In a recent case, the Appellate Division of the New Jersey Superior Court found that Harrah’s Casino was obligated to pay workers’ compensation benefits to a worker injured, Ms. Burdette, when her car was hit while leaving the parking garage of the casino immediately after her shift.  Interestingly only approximately 12 inches of the car was still in the garage when the accident occurred.  The majority of the vehicle had already entered a public street when the accident occurred.  Security cameras on the scene confirmed that right before impact a small portion of the rear of Ms. Burdette’s vehicle was still in the casino parking lot.

The Casino’s position was that Ms. Burdette had already left the place of her employment when the accident happened and that she was not eligible for workers’ compensation benefits.   Their denial was based on their position that the employee had left the premises and was no longer in an area controlled by the Casino.   The workers’ compensation Judge assigned to the case visited the scene and viewed surveillance video tapes before issuing a decision stating that the worker was entitled to benefits because she was still in the area controlled by the casino.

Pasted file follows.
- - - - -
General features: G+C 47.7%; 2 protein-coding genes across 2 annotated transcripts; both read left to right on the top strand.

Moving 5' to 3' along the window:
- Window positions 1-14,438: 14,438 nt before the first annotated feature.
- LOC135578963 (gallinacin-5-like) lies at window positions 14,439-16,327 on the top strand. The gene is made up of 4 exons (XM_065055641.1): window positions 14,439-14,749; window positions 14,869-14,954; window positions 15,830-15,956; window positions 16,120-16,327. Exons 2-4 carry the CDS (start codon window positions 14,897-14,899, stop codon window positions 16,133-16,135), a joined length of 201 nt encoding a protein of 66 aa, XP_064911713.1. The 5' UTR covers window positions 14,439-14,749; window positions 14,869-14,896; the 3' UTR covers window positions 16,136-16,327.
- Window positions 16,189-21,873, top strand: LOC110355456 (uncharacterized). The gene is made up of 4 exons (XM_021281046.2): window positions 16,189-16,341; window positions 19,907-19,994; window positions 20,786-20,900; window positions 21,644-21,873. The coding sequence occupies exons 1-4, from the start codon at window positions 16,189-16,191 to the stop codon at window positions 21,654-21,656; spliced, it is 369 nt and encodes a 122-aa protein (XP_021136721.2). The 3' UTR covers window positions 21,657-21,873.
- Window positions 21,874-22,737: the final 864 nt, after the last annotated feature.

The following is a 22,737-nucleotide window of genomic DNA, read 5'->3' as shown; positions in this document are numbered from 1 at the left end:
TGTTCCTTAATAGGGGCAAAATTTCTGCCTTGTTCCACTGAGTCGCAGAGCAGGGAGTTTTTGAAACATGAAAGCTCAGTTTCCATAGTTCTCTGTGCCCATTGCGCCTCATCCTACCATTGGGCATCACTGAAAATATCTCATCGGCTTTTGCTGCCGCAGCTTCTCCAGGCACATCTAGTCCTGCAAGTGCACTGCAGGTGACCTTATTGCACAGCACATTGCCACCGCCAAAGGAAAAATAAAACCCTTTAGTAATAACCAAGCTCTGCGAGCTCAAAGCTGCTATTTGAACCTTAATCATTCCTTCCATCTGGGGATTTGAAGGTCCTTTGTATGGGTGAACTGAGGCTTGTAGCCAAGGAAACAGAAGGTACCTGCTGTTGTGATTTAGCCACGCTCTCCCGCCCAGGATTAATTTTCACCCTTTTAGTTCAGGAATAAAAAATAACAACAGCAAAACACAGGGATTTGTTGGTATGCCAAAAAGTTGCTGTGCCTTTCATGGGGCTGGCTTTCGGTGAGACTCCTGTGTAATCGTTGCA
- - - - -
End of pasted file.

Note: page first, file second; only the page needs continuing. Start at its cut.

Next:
It is the “control” by the employer that caused the Appellate Court to agree with, and ratify the decision of the workers compensation Judge.  The court said that the workers’ compensation act must be liberally construed in favor of coverage for injured workers.  The court also stated the following:

The circumstances of the present case plainly reveal that Burdette never fully left her employer’s premises. Although her vehicle was in the midst of navigating a left turn onto a public thoroughfare, the exact spot where Burdette suffered injuries was neither remote from, nor unconnected to, her work premises. We reject Harrah’s ultra-rigid approach that focuses only on the colliding vehicles’ point of impact and the front seat location of Burdette in her Explorer.

The Court instead relied on a common sense approach and agreed with the workers’ compensation Judge who found that Ms. Burdette had not yet left the premises under the control of her employer when she was injured.  Common sense and liberal interpretation of the law to cover as many injured workers as possible is a theme running throughout workers’ compensation case law.  It is gratifying to see the Court use common sense in this case to reach the “right” decision.